Why Ring in the New Year by Honoring the Mother of God?
On the first of January every year, the Catholic Church celebrates the Solemnity of Mary, the Mother of God. (A solemnity is a feast of "the highest degree" which is "reserved for the most important mysteries of faith.") Mary’s extraordinarily close relationship with Christ causes her to be intimately involved in all feasts, both major and minor, having to do with Christ Himself; the Resurrection, the Nativity and the Presentation in the Temple are only a few of the many feasts related to Mary throughout the Catholic liturgical year. However, the Catholic Church honors Mary so deeply that the Church has dedicated the first of every year to her person in particular. The fact that this day is dedicated to Mary using her title of “Mother of God” shows us the meaning of true greatness. Mary, in her life on earth, was great because of her relationship to God. It is important for us to reflect on this to understand that, in the same way, we in our own lives on earth are only great insofar as we reflect God in his goodness. This feast shows us beautiful and fundamental truths about our faith, and how we may grow closer to Jesus through Mary.
History of the Feast
Although Mary has been honored by the Church essentially for as long as the Church has existed, it is only relatively recently that her feast as the Mother of God began to be celebrated on the first of January. Up until that point, the Church celebrated her motherhood of Christ in various other capacities. For many years, the first of every January had been celebrated as the octave of the Nativity. According to the Gospels, this day was the day upon which the child was circumcised and given the name Jesus. Thus Mary’s motherhood was celebrated at least indirectly at this time, and as this feast was celebrated in individual churches and parishes, many prayers and hymns were said and sung honoring Mary as the mother of God. As time went on, Catholics began more intentionally to devote feasts to Mary in her role as Mother of God. Throughout the world, Mary was honored as Mother of God, and many Catholics began to ask for her intercession for safe deliveries and healthy children.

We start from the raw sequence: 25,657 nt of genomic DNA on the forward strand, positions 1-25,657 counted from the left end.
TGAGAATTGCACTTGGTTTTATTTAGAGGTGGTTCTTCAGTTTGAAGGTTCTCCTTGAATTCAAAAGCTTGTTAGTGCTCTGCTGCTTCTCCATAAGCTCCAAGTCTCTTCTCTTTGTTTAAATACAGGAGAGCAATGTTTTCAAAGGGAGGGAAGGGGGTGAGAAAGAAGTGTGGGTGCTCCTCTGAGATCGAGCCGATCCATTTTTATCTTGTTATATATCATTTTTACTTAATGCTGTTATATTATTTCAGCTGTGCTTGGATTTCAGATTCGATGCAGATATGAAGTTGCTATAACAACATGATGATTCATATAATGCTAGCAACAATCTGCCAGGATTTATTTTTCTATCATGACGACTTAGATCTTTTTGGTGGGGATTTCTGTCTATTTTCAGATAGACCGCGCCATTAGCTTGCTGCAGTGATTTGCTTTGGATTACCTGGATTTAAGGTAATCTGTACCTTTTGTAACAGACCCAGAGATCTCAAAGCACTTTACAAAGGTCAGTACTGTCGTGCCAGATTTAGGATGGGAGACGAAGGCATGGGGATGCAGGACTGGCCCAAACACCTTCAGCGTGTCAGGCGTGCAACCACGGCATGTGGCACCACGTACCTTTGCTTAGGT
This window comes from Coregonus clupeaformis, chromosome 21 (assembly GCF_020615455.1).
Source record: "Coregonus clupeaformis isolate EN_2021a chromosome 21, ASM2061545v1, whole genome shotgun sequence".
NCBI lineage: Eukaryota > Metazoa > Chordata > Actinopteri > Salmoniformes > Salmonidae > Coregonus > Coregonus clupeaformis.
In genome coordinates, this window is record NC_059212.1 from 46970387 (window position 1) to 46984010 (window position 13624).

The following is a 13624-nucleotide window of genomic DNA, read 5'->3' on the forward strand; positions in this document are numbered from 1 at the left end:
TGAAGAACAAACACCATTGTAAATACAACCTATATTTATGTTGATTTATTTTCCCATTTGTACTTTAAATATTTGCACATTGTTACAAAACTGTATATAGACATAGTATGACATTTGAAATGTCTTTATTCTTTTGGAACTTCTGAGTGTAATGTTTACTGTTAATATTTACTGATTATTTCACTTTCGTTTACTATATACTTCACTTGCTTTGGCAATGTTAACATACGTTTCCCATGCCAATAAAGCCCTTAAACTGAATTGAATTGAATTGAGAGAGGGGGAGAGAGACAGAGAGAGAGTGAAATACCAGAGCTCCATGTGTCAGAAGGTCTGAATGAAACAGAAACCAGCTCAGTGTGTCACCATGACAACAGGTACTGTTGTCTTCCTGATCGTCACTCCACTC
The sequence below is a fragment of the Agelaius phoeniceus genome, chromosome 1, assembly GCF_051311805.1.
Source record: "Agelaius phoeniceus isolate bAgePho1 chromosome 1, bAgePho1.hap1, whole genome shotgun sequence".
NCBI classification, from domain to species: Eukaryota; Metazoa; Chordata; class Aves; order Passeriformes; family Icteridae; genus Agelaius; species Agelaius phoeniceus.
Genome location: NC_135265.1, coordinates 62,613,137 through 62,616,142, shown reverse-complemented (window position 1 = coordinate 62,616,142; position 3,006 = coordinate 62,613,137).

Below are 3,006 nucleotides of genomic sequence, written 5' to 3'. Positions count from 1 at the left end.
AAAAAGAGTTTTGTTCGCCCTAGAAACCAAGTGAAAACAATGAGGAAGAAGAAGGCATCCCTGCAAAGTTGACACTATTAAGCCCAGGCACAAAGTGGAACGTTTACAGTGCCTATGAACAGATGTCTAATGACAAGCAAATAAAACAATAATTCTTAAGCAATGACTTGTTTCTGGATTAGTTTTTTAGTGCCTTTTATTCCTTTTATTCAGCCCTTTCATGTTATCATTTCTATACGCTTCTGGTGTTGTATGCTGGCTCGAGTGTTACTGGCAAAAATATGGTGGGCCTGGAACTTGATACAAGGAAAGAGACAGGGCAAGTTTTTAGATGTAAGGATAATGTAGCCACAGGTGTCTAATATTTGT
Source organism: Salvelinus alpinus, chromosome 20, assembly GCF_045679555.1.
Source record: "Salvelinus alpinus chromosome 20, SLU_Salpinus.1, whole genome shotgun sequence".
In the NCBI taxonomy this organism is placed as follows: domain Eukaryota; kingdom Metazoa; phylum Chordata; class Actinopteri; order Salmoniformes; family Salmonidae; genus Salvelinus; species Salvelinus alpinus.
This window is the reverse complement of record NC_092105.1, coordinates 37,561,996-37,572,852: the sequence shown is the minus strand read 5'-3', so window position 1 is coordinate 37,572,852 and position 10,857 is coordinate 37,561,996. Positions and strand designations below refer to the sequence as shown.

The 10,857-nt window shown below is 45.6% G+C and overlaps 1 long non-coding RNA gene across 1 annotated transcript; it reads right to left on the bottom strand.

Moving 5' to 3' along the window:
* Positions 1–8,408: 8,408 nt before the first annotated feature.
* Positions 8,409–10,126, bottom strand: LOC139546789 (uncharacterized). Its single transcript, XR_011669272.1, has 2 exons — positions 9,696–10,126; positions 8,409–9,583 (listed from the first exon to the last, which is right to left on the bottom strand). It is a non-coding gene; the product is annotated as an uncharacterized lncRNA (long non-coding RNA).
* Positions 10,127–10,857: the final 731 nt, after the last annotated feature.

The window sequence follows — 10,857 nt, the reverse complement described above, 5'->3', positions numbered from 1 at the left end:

In the year 1969, Pope Paul VI issued the apostolic letter Mysterii Paschalis, which reorganized the Catholic liturgical year and formalized the celebrations of both Christ and the saints in this calendar. Pope Paul VI decreed that January first should mark the feast of Mary, the Mother of God, and also commemorate the Holy Name of Jesus.
Why We Celebrate Mary on the First of the New Year
Several years after deciding that the feast of Mary, Mother of God, should be celebrated by all Catholics on the first day of every new year, Pope Paul VI issued another apostolic letter entitled Marialis Cultus, or Marian Devotion. This apostolic letter, written in 1974, sought to clarify the ways in which the Catholic Church honored Mary. One of the aims of Marialis Cultus was to provide guidelines for devotions to the Blessed Virgin, so that all celebrations and devotions – both public and private – should be aligned with Catholic theological doctrine.